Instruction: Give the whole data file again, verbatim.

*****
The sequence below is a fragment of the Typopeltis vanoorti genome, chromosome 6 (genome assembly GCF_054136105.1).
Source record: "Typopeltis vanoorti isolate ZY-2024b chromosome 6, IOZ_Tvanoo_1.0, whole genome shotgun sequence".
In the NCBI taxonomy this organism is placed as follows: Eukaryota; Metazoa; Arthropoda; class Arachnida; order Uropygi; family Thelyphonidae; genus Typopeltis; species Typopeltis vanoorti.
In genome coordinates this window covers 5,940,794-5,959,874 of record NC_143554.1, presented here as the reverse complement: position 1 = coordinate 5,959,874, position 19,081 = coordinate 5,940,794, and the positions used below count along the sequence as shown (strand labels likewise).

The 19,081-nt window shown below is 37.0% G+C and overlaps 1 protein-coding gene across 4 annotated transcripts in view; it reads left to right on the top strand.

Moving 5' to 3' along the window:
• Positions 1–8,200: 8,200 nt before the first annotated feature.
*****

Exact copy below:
The sequence below is a fragment of the Typopeltis vanoorti genome, chromosome 6 (genome assembly GCF_054136105.1).
Source record: "Typopeltis vanoorti isolate ZY-2024b chromosome 6, IOZ_Tvanoo_1.0, whole genome shotgun sequence".
In the NCBI taxonomy this organism is placed as follows: Eukaryota; Metazoa; Arthropoda; class Arachnida; order Uropygi; family Thelyphonidae; genus Typopeltis; species Typopeltis vanoorti.
In genome coordinates this window covers 5,940,794-5,959,874 of record NC_143554.1, presented here as the reverse complement: position 1 = coordinate 5,959,874, position 19,081 = coordinate 5,940,794, and the positions used below count along the sequence as shown (strand labels likewise).

The 19,081-nt window shown below is 37.0% G+C and overlaps 1 protein-coding gene across 4 annotated transcripts in view; it reads left to right on the top strand.

Moving 5' to 3' along the window:
• Positions 1–8,200: 8,200 nt before the first annotated feature.